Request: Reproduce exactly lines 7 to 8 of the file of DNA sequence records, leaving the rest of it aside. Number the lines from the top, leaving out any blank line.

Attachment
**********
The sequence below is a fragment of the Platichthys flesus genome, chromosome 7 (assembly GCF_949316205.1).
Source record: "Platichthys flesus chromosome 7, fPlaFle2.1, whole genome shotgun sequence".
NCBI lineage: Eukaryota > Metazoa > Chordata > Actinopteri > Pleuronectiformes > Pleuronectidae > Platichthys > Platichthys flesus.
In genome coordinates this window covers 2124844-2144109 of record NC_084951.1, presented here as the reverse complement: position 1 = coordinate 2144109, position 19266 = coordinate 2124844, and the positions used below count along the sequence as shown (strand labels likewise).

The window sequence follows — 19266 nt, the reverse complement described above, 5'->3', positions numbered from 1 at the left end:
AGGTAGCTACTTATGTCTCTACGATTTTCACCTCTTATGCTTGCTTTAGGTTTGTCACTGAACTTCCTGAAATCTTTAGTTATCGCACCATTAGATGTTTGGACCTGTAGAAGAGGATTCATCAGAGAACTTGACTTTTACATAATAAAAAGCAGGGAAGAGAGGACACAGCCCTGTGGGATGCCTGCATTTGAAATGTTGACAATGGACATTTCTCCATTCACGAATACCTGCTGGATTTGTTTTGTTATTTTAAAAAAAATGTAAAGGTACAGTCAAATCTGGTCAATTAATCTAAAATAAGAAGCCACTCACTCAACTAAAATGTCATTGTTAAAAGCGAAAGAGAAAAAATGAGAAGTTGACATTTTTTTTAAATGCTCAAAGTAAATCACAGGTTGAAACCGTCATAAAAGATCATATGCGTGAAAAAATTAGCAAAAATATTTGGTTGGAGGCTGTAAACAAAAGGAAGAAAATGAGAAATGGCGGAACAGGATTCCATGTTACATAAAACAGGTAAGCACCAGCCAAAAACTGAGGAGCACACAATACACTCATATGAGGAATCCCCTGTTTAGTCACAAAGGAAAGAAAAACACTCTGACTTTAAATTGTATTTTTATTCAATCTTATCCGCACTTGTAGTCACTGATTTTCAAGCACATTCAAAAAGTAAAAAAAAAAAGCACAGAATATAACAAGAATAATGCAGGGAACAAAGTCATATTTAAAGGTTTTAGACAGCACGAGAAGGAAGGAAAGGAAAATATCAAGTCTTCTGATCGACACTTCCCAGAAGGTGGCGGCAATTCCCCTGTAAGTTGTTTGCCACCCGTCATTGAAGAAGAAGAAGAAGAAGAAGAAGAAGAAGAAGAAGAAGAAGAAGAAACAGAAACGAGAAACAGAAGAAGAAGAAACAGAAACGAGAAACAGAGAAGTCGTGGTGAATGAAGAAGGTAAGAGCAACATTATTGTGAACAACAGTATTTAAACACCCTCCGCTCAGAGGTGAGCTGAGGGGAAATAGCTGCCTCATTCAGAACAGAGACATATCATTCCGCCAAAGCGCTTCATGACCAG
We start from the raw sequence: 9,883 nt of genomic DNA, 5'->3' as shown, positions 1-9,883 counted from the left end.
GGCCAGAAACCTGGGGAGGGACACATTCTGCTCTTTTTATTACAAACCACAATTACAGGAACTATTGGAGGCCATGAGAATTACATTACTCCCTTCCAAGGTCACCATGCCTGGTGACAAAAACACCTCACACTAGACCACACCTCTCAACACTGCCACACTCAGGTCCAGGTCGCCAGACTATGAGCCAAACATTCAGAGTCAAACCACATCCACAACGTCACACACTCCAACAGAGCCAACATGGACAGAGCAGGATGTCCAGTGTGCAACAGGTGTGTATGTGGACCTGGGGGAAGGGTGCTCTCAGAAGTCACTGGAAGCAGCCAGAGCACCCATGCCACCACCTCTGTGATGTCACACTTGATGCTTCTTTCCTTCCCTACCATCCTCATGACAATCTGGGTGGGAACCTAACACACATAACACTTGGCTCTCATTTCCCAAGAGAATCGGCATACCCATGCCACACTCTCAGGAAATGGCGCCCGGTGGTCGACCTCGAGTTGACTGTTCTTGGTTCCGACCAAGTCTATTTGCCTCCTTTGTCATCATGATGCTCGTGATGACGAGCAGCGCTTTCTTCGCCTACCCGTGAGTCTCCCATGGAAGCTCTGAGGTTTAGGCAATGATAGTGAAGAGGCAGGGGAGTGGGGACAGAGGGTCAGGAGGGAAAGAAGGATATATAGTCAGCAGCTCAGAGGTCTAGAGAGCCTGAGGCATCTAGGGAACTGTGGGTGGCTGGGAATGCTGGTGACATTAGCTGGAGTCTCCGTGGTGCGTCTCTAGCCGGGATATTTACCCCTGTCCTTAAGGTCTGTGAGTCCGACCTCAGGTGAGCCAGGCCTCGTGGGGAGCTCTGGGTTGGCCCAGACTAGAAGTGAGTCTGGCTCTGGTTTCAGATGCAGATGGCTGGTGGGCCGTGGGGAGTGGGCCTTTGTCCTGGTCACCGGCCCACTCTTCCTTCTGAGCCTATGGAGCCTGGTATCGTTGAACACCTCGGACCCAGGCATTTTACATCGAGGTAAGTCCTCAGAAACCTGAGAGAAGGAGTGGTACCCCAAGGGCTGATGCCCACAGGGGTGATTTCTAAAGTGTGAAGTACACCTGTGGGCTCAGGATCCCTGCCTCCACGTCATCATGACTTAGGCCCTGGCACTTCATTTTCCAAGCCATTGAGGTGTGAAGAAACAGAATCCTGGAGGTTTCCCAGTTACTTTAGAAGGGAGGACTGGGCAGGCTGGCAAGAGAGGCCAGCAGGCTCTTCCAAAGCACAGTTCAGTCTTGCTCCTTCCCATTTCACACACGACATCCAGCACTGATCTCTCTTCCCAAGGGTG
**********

We start from the raw sequence: 9,883 nt of genomic DNA, 5'->3' as shown, positions 1-9,883 counted from the left end.
GGCCAGAAACCTGGGGAGGGACACATTCTGCTCTTTTTATTACAAACCACAATTACAGGAACTATTGGAGGCCATGAGAATTACATTACTCCCTTCCAAGGTCACCATGCCTGGTGACAAAAACACCTCACACTAGACCACACCTCTCAACACTGCCACACTCAGGTCCAGGTCGCCAGACTATGAGCCAAACATTCAGAGTCAAACCACATCCACAACGTCACACACTCCAACAGAGCCAACATGGACAGAGCAGGATGTCCAGTGTGCAACAGGTGTGTATGTGGACCTGGGGGAAGGGTGCTCTCAGAAGTCACTGGAAGCAGCCAGAGCACCCATGCCACCACCTCTGTGATGTCACACTTGATGCTTCTTTCCTTCCCTACCATCCTCATGACAATCTGGGTGGGAACCTAACACACATAACACTTGGCTCTCATTTCCCAAGAGAATCGGCATACCCATGCCACACTCTCAGGAAATGGCGCCCGGTGGTCGACCTCGAGTTGACTGTTCTTGGTTCCGACCAAGTCTATTTGCCTCCTTTGTCATCATGATGCTCGTGATGACGAGCAGCGCTTTCTTCGCCTACCCGTGAGTCTCCCATGGAAGCTCTGAGGTTTAGGCAATGATAGTGAAGAGGCAGGGGAGTGGGGACAGAGGGTCAGGAGGGAAAGAAGGATATATAGTCAGCAGCTCAGAGGTCTAGAGAGCCTGAGGCATCTAGGGAACTGTGGGTGGCTGGGAATGCTGGTGACATTAGCTGGAGTCTCCGTGGTGCGTCTCTAGCCGGGATATTTACCCCTGTCCTTAAGGTCTGTGAGTCCGACCTCAGGTGAGCCAGGCCTCGTGGGGAGCTCTGGGTTGGCCCAGACTAGAAGTGAGTCTGGCTCTGGTTTCAGATGCAGATGGCTGGTGGGCCGTGGGGAGTGGGCCTTTGTCCTGGTCACCGGCCCACTCTTCCTTCTGAGCCTATGGAGCCTGGTATCGTTGAACACCTCGGACCCAGGCATTTTACATCGAGGTAAGTCCTCAGAAACCTGAGAGAAGGAGTGGTACCCCAAGGGCTGATGCCCACAGGGGTGATTTCTAAAGTGTGAAGTACACCTGTGGGCTCAGGATCCCTGCCTCCACGTCATCATGACTTAGGCCCTGGCACTTCATTTTCCAAGCCATTGAGGTGTGAAGAAACAGAATCCTGGAGGTTTCCCAGTTACTTTAGAAGGGAGGACTGGGCAGGCTGGCAAGAGAGGCCAGCAGGCTCTTCCAAAGCACAGTTCAGTCTTGCTCCTTCCCATTTCACACACGACATCCAGCACTGATCTCTCTTCCCAAGGGTG